Many officials agreed to discuss the regulations only if their comments were not attributed to them because of the controversy surrounding Buy American. But public documents and statements make clear that the law is not easy to follow. A June 2005 report from the Homeland Security Department's inspector general revealed that the main method of tracking federal purchases, the Federal Procurement Data System, was unable to document compliance with the Buy American Act, making it impossible for the IG to determine whether Homeland Security was violating the regulations. The report did identify, however, least $165 million worth of acquisitions involving products originating outside the United States, including helicopter and pistol parts.

A March 2002 report from the Pentagon's inspector general reached a similar conclusion. It examined $136.7 million worth of procurements of military clothing and other purchases, and found that 67 percent did not include the appropriate Buy American clause. As a result, about $330,281 went to countries that did not qualify for the contracts, including Malaysia and South Korea. The report found that contracting officers used the wrong clauses in contracts, referred to the incorrect section of the law, or did not attempt to figure out where the products were made. "We believe the complexity of the guidance and the number of exemptions, exceptions and waiver authorities make it difficult for contracting officers to understand what is necessary to meet the requirements of the Buy American Act and the Berry Amendment," the IG wrote.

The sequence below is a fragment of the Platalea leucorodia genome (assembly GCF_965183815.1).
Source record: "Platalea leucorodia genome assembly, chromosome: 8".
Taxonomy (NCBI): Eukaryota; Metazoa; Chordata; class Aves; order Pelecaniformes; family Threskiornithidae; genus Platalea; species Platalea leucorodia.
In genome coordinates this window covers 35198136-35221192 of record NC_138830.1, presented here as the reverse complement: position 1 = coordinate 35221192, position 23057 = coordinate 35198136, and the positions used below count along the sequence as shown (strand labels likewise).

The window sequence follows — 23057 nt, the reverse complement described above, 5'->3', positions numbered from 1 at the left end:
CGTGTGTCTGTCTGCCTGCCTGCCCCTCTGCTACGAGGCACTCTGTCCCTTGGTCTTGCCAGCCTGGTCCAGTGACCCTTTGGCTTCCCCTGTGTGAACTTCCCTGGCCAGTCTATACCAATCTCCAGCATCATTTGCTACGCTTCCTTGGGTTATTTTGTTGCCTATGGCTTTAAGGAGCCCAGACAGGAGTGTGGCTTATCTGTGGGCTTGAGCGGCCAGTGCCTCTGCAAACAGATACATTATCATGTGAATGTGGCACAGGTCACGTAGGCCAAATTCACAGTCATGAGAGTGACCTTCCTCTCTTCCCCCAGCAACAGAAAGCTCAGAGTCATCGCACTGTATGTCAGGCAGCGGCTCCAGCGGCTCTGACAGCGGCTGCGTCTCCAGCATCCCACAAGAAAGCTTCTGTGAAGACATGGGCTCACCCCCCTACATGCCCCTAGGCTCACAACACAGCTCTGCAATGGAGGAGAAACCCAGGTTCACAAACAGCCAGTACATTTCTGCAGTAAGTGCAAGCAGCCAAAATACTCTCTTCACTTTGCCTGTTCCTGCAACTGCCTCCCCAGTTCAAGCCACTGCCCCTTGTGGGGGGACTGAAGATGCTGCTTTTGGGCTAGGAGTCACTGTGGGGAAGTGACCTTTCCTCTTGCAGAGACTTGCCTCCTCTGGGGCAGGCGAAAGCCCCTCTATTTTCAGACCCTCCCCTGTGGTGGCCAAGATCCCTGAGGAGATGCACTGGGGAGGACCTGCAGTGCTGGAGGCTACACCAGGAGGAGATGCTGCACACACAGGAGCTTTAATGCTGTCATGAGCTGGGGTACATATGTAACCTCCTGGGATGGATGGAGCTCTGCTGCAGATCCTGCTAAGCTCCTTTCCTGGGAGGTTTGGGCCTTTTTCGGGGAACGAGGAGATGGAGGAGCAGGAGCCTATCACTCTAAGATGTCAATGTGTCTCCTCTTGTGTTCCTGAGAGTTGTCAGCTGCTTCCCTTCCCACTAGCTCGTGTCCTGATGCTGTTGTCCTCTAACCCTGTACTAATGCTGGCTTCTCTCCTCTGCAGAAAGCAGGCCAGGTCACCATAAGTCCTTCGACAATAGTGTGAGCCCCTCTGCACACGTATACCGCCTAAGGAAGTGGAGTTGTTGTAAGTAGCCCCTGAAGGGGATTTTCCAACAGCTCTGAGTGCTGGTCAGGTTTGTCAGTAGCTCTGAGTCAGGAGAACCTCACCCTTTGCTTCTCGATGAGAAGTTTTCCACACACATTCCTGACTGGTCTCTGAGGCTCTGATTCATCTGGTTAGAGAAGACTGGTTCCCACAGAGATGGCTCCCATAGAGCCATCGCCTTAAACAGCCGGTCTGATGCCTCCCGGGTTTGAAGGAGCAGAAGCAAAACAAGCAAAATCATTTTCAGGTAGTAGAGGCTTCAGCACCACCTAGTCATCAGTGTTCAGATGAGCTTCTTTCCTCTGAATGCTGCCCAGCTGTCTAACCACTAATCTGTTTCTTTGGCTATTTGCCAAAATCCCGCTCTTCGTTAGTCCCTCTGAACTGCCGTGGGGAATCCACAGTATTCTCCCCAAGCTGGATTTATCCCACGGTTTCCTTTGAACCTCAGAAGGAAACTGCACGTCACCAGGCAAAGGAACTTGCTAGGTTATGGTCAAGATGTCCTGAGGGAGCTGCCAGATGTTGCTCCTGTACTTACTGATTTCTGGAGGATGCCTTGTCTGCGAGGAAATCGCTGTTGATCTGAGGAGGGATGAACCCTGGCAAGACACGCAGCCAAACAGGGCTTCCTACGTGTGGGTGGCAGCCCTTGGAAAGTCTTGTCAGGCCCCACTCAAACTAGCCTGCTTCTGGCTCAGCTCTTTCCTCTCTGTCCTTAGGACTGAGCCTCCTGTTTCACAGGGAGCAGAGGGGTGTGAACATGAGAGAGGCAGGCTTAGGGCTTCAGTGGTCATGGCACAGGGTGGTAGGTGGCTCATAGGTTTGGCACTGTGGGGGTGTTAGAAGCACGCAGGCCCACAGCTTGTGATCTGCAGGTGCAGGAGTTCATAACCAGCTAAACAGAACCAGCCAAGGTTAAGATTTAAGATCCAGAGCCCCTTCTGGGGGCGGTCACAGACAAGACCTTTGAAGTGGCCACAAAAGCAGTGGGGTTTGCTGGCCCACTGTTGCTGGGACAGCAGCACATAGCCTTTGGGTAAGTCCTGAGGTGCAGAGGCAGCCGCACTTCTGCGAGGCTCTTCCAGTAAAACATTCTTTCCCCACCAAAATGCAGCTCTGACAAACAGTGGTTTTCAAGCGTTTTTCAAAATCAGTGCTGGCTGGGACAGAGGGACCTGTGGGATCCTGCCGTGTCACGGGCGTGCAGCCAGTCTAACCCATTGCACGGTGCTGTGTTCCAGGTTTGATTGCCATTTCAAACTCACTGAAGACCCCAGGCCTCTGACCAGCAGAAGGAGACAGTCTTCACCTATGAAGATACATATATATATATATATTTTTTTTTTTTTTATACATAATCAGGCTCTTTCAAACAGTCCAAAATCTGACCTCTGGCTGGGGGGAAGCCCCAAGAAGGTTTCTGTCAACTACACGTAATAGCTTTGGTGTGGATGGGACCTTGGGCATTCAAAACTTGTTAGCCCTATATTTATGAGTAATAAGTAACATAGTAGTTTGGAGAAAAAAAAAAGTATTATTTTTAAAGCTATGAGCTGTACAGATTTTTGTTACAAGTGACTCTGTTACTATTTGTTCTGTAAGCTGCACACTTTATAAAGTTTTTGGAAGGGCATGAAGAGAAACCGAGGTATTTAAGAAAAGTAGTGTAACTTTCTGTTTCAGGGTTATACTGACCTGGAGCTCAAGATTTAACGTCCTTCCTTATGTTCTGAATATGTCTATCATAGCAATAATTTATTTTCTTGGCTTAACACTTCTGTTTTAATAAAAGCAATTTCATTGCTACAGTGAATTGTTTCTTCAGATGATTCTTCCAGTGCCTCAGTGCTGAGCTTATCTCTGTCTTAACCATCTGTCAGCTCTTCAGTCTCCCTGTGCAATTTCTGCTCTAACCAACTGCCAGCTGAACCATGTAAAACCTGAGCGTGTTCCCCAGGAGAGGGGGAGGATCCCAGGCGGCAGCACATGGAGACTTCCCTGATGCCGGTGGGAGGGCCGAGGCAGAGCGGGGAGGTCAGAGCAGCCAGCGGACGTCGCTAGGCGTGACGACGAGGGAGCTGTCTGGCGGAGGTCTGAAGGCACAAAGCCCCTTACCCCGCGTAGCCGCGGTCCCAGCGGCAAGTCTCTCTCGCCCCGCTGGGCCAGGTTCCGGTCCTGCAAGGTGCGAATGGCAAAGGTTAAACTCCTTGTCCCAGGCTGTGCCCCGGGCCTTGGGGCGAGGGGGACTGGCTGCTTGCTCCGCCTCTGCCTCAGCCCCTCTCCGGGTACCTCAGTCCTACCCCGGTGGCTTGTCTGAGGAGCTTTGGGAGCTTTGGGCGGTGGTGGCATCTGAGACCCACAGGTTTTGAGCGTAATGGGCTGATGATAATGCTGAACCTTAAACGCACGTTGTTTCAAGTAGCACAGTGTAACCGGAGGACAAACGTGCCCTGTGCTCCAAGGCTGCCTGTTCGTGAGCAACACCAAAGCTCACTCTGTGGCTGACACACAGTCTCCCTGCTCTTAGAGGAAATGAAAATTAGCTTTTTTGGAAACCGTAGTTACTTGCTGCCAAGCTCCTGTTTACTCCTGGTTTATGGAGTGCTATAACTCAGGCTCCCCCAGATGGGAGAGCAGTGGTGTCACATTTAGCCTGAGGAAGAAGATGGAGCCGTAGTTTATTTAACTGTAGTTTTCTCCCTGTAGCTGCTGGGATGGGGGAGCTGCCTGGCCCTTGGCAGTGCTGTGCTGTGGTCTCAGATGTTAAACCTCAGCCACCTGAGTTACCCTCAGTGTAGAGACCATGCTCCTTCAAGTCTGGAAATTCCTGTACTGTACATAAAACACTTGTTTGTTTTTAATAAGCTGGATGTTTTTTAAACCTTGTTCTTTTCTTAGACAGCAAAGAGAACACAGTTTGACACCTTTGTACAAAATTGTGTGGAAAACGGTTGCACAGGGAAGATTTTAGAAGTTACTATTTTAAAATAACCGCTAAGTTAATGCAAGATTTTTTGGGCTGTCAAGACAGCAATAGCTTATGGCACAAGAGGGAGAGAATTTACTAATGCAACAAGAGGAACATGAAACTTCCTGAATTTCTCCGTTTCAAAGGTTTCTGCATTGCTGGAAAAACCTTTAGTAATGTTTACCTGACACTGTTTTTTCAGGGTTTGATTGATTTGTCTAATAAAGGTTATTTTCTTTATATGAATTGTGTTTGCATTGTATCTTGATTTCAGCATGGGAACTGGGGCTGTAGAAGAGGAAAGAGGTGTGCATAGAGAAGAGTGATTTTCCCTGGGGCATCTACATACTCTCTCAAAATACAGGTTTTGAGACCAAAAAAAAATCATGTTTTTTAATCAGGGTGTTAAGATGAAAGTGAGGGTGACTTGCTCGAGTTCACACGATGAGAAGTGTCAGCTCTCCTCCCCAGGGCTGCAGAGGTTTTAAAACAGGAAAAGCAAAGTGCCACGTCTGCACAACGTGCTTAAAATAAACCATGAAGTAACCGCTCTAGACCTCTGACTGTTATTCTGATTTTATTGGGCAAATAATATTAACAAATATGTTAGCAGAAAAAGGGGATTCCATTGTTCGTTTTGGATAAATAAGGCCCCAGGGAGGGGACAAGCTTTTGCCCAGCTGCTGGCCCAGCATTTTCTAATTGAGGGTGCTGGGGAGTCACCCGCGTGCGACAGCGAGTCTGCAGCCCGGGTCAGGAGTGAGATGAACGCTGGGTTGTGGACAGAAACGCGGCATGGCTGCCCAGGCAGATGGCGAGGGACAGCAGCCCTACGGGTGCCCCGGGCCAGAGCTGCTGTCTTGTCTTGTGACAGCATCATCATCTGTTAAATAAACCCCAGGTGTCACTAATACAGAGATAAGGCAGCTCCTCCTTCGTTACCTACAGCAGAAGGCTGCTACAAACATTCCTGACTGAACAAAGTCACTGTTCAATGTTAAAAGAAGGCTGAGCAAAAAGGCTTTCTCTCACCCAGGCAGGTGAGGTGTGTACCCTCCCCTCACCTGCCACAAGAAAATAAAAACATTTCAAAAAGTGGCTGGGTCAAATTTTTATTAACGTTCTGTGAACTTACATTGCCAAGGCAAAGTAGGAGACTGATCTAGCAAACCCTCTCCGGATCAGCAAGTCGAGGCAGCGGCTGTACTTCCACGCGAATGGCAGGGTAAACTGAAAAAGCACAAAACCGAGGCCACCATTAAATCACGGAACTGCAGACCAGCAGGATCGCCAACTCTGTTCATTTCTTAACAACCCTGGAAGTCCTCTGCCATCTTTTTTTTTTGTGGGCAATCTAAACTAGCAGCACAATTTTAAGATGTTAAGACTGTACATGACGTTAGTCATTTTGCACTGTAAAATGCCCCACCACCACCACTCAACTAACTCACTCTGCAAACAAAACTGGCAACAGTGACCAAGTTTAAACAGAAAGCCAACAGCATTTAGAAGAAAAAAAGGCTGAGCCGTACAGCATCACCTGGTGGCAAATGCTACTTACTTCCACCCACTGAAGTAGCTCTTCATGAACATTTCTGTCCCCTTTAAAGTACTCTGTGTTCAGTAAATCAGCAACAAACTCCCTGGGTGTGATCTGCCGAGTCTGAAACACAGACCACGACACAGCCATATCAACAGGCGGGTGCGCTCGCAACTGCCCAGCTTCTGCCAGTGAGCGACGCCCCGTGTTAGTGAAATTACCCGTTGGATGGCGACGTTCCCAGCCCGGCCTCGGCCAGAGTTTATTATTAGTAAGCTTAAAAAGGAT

"Put yourself in a poor contracting officer's position," says James Nagle, a lawyer and author of A History of Government Contracting (The George Washington University, 1992). If he's holding a competition for desks, and receives bids from Mexico, Antigua, England and Israel, "different rules apply to every one of those bids," Nagle says.

Breaking the Rules